Some qualified South African teachers have taken to social media to express disappointment at the Department of Basic Education’s decision to use celebrities in a book reading project.

This after it partnered with a non-profit organisation to get prominent South Africans to read to learners, amid the lockdown effected to combat the spread of COVID-19.

‘Missed opportunity’

SABC News spoke to a number of qualified teachers who believe government has missed an opportunity to prioritise the unemployed.

Levels of unemployment in the country are expected to rise following the closure of multiple businesses as part of efforts to contain the pandemic spread. An estimated 370 000 jobs could be lost this year alone, according to the South Africa Reserve Bank.

With the current unemployment rate at a record-high unemployment rate of 29.1%, the country has a significant number of unemployed educators.

 

 

 

Respect the teaching profession

Basic Education spokesperson, Elijah Mhlanga, told SABC News that no one needs a qualification to read, adding that the department has also engaged dozens of qualified teachers to conduct classes on digital platforms during lockdown.

However, some teachers are not convinced and have pointed out the “incompetence” of some of the appointed personalities.

 

 

Science and Mathematics teacher, Khutjo Manyashi, feels that the initiative undermines the teaching field.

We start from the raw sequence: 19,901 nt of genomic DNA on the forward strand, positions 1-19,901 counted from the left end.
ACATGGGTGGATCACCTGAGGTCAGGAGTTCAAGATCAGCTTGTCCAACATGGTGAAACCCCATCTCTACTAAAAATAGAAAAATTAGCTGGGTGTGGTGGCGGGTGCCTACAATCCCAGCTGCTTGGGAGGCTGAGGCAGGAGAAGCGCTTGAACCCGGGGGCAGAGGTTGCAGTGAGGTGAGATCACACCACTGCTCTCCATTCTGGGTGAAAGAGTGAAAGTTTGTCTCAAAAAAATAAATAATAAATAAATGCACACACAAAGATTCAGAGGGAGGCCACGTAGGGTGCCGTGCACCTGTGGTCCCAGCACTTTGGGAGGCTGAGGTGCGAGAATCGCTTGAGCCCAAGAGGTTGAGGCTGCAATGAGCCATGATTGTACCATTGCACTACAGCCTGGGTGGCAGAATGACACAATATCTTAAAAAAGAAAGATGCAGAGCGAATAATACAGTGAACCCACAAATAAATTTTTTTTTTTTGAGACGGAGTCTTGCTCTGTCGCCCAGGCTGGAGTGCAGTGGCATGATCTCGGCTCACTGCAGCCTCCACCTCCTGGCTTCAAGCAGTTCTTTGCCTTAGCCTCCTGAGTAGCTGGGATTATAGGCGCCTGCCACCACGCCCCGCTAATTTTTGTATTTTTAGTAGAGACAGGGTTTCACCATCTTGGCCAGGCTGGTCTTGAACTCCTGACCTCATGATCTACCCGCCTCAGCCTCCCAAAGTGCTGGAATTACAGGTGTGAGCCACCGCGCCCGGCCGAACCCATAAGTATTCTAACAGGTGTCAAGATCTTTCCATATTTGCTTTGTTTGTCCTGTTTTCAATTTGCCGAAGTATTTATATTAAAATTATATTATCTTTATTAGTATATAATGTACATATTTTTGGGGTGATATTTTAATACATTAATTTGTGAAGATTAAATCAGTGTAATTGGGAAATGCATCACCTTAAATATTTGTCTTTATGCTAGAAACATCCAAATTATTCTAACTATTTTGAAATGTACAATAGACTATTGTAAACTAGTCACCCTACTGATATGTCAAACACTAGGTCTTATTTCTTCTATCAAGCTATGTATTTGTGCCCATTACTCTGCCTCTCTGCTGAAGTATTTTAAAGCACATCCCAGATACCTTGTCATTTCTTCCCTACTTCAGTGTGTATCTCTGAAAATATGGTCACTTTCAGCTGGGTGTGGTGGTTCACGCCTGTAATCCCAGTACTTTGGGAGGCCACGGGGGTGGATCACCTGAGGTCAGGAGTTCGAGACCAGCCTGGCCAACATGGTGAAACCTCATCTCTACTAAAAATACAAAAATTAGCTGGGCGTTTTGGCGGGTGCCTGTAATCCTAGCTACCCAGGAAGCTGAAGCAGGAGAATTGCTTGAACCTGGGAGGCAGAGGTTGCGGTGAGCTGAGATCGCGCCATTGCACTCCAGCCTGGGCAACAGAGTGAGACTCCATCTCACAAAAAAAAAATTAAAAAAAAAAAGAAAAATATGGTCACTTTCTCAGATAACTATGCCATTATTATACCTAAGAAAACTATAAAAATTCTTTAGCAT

“Please respect my profession. I am a qualified experienced physical science and mathematics teacher Grade 8-12. I hold BSc Chemistry and PGCE ,” says Manyashi.

Another teacher, Rethabile Rout says some of these celebrities do not even have sound knowledge in some of the subjects they are participating in.

“I watched some of the presentations and as a teacher, I picked up mistakes. Those mistakes will be instilled in our children and they (our children) will think that it’s okay to use incorrect meanings for particular words,” adds Rout.

“Before working with children in our education system, you need to have sound knowledge on how to implement strategies in the CAPS document. Even if you are just reading for children; understand what the curriculum is expecting from you as a facilitator. The mere fact that you are reading to a mass audience (children) means you are a facilitator. If you are going to facilitate, work on the strategies the DBE has set for you as a facilitator,” she explains.

Another qualified English and History teacher, NkosiNgiphile Ntuli, says the government should have prioritized the unemployed graduates.

Click below to listen to Ntuli.

Basic Education, has however defended its position.

In the video below, Elijah Mhlanga respond to concerns raised over digital lessons provided by celebrities:

“No intention to undermine the teaching profession”

Radio and TV personality Penny Lebyane, has defended her participation in the initiative and has challenged those who has criticized her to come up with a new reading program.

Social media influencer, Tumi Sole, has rubbished claims that they were getting paid to provide digital reading learners during the lockdown period.